Strawberries on Pizza

Strawberries on Pizza


If you haven’t already heard, our season opener next week (Oct. 17th) is celebrating all the things we love about Calgary. And in the spirit of that theme, we’ve partnered with Tourism Calgary to make the show the unofficial kick-off to the #LoveYYC campaign – an annual celebration of our city, culminating in LoveYYC Day on Saturday, Nov. 3rd.

The LoveYYC conversation is a chance to show off what Calgarians love about Calgary – like our restaurants. People say Calgary has a great restaurant scene, and I agree. But I didn’t always.

Not because Calgary didn’t have a great restaurant scene, but because my idea of deciding on a restaurant was picking between the efficiency of the drive-thru or going all classy-like and sitting inside.

I moved to Calgary in the summer of 1997. My sisters Theresa and Julie were already living here and I stayed in their apartment until I found my own place. They lived in Bridgeland in a walk-up on Drury Avenue. (And, for the record, I never saw the Muffin Man.)

Anyway, a few weeks later I moved into my own place and to commemorate our time together, I took my sisters out to Teatro. Teatro Ristorante was (and still is) an upscale restaurant across from the home of Alberta Theatre Projects (now known as Arts Commons) where I was working. People today will say Teatro was the start of the “new restaurant scene in Calgary.” All I knew was it was “nice” and “nice” was another word for “more money than a Happy Meal.”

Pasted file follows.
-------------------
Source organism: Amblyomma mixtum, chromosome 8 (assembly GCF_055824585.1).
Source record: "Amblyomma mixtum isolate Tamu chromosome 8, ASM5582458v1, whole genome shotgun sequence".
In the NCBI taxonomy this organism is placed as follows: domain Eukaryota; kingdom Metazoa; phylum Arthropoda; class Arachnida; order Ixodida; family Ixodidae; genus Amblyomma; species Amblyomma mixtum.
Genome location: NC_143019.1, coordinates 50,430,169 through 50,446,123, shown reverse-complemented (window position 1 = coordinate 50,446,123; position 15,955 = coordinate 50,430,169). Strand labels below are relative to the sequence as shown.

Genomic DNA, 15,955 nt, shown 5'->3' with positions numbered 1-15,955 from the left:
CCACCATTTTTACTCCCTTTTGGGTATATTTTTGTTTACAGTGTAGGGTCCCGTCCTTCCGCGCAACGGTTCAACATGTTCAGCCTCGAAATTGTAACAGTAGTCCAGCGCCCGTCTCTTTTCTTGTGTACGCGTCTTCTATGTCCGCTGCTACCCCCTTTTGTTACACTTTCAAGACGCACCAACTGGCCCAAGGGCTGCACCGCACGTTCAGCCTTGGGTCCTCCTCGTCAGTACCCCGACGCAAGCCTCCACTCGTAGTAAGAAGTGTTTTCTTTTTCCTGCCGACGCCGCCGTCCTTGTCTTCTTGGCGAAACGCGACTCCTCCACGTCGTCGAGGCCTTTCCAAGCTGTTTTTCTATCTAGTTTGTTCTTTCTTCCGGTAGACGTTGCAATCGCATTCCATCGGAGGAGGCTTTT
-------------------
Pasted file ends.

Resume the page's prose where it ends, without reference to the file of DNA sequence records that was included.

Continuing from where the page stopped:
Now I don’t want to suggest that my sisters and I were hillbillies who had never been to a nice restaurant, but we put on our cleanest overalls, spit shined our boots and brushed our four teeth and headed out for a fancy meal. Ha Ha! That’s not true. Theresa didn’t wear boots. Her toenails were too long. I’m kidding Theresa!

I remember a few things. First, the wait staff was incredible and very kind to the three of us who weren’t really sure what we were doing. Second, the menu looked amazing.

So we read and debated, and read and debated some more, and finally decided on pizza. Which they may have called something fancier than “pizza”, I don’t remember. Either way, we lived on the edge and ordered a pizza with a fancy name we didn’t recognize.
While we waited, we looked around at the beautiful room and the smart-dressed people on their night out, and took in the smells that were a big step up from a deep fryer. Then our server set down our pizza on our crisp linen covered table. We looked at the pizza, then up at each other. Julie spoke first, “Is that what I think it is?”


They put strawberries on the pizza.

Can you even DO that?

We’d never seen anything so wild, so cutting edge, so new. Wow.

And it was delicious. We couldn’t find the words at first. We just ate quietly, savoring every bite. Eventually words came. “It’s like … a Hawaiian … but better,” we told the server.

“The Chef will be so glad to hear that,” she said.

I remember the three of us talking about life, Calgary and the future. Julie was going to school’ Theresa was working; I was starting a job in television. The future was open and bright. Julie had no way of knowing she’d end up starting a family and moving to Quebec. And Theresa had no way of knowing she’d have a house full of kids right here in Calgary.

And I somehow think the restaurant helped. If they were wild and crazy enough to put strawberries on pizza – well then, we could do anything.

And that’s why I LoveYYC.